5 BABs Subsidy Standing appropriation - same status as tax refunds Absent a change in law, payments will be made without further action of Congress Political risk similar to overall tax-exemption on bonds Potential offset against unrelated tax or other federal liabilities of issuer Pledge Covenant considerations (DSRF, additional bonds, rate covenant, flow of funds, etc.) - whether based on gross or net debt service IRS audit/enforcement Potential withholding or clawback of subsidy payments 4

6 Disclosure By and large little disclosure about subsidy Few, if any, changes in approach to disclosure, initial or ongoing, notwithstanding different buyer base and initial perception that taxable market would demand more Generally true whether revenue bonds or general obligation Opinion published in OS typically silent as to BABs treatment (opinion on BABs qualification delivered solely to obligor and cannot be relied on by investors) 5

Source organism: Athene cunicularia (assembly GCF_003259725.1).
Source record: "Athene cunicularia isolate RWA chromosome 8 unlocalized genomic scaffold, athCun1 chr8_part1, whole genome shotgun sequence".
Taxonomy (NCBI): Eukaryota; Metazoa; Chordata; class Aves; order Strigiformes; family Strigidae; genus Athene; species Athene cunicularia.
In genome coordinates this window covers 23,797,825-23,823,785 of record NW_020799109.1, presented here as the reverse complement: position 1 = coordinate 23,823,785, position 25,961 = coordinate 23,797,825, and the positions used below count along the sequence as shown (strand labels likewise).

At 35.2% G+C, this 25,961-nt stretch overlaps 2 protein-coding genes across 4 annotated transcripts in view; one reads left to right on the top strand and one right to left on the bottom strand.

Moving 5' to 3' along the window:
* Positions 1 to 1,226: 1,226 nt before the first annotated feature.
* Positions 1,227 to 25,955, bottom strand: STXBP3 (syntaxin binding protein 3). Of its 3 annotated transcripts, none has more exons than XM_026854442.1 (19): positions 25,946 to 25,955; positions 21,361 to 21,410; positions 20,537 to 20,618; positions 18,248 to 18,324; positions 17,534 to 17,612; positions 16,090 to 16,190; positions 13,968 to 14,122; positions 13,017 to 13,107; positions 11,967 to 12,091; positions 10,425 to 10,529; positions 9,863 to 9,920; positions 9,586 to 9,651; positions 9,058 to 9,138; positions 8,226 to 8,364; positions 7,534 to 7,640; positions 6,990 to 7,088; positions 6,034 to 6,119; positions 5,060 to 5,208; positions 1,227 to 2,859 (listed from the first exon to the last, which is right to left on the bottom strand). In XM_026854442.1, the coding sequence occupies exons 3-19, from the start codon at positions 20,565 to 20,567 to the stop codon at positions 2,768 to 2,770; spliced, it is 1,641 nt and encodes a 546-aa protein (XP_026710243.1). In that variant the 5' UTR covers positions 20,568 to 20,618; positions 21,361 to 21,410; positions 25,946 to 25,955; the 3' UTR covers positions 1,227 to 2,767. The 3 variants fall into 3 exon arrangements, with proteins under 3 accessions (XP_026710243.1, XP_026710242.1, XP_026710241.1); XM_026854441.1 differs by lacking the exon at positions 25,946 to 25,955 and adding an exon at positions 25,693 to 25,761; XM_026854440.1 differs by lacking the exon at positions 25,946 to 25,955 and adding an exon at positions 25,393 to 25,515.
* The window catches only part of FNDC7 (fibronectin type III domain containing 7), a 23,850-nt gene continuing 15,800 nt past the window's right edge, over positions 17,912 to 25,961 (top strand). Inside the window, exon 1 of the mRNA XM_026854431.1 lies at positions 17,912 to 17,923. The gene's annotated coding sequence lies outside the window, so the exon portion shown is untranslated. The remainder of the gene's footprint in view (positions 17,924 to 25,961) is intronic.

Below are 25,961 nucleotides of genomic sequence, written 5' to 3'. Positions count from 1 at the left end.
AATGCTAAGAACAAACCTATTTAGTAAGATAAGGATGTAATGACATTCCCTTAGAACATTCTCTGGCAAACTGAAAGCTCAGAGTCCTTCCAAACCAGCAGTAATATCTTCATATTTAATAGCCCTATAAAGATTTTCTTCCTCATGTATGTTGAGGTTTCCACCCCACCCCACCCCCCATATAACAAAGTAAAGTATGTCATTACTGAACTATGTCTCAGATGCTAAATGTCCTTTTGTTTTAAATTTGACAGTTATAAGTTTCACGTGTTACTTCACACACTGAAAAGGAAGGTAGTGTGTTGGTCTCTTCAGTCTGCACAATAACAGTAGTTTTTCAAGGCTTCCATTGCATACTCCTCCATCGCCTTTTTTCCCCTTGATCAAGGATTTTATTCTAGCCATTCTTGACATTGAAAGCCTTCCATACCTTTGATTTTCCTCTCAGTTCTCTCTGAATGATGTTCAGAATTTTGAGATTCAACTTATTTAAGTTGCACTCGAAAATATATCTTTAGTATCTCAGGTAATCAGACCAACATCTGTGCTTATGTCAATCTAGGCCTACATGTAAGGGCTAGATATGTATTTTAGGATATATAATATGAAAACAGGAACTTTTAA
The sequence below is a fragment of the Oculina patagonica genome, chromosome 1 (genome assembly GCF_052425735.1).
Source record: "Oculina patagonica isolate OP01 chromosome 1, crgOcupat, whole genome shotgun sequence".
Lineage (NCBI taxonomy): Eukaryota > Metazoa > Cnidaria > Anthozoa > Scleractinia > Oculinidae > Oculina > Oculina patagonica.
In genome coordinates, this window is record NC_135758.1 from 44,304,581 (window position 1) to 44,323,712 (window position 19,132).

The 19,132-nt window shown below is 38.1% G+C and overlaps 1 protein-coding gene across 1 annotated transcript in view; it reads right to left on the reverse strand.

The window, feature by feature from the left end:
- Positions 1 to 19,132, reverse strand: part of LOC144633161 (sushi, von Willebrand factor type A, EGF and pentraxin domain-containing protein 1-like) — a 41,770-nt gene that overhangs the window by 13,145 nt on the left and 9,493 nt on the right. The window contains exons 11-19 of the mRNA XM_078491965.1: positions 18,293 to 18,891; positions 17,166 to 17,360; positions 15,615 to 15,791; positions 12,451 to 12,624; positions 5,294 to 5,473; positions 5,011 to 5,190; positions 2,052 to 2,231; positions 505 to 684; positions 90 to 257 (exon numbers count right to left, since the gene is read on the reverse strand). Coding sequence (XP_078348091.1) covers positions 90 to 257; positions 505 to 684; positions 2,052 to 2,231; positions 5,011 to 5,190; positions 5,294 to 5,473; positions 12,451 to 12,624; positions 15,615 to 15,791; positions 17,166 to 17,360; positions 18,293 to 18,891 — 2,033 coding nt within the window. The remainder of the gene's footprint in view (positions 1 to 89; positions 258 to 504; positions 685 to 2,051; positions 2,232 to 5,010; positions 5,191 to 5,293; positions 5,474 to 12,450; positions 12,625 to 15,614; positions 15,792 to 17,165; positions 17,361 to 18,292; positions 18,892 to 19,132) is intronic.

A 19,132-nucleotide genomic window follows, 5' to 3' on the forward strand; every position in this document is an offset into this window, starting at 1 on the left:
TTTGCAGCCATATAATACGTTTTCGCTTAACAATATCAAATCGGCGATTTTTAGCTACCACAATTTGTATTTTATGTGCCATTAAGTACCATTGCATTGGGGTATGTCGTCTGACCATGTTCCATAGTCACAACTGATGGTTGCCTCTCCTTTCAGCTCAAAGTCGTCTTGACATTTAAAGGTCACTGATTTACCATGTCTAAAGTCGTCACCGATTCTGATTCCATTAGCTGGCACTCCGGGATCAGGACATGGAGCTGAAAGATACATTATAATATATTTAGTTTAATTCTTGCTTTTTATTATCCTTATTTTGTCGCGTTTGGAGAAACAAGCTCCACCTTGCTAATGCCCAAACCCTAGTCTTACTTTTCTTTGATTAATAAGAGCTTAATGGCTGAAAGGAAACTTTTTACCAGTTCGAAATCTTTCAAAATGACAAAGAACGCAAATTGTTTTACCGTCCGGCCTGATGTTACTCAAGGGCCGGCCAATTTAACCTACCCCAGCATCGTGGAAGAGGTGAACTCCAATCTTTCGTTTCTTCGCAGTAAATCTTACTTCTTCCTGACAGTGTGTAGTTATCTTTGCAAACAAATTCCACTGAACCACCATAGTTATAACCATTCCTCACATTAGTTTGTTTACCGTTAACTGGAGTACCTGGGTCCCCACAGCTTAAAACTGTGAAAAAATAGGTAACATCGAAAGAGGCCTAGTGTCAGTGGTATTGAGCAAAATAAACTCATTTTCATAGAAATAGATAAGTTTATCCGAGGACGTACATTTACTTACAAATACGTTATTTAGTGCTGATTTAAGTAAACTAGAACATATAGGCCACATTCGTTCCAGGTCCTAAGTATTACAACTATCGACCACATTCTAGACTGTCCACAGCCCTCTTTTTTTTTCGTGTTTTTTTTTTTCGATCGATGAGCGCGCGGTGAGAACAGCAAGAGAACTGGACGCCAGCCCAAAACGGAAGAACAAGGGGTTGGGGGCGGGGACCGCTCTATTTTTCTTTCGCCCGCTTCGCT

7 Potential Extension and Expansion of BABs BABs or tax credit bonds favored by some policy-makers as more efficient, effective and less costly delivery of tax subsidy Is this true? Will BABs and tax credit bonds eliminate tax-exempt bonds? 6

8 Potential Extension and Expansion of BABs Given perceived success of BABs, likely to be extended and/or expanded HIRE law signed Thursday - certain tax credit bonds (QSCBs and QZABs) may be issued with subsidy –Subsidy equal to the lesser of a published rate and the actual bond rate (this was the more generous House version) –Eliminates December 31, 2010 sunset for these bonds –Also “BABified” CREBs and QECBs (70% subsidy) President Obama’s proposed budget provides permanent extension of BABs and reduction of subsidy to 28%, expansion to 501(c)(3)s and allowance for current refundings and working capital March 17, House Way and Means approved BABs extension to 4/1/2013 with annually reduced subsidy (33%, 31% and 30%) and allowance for current refundings 7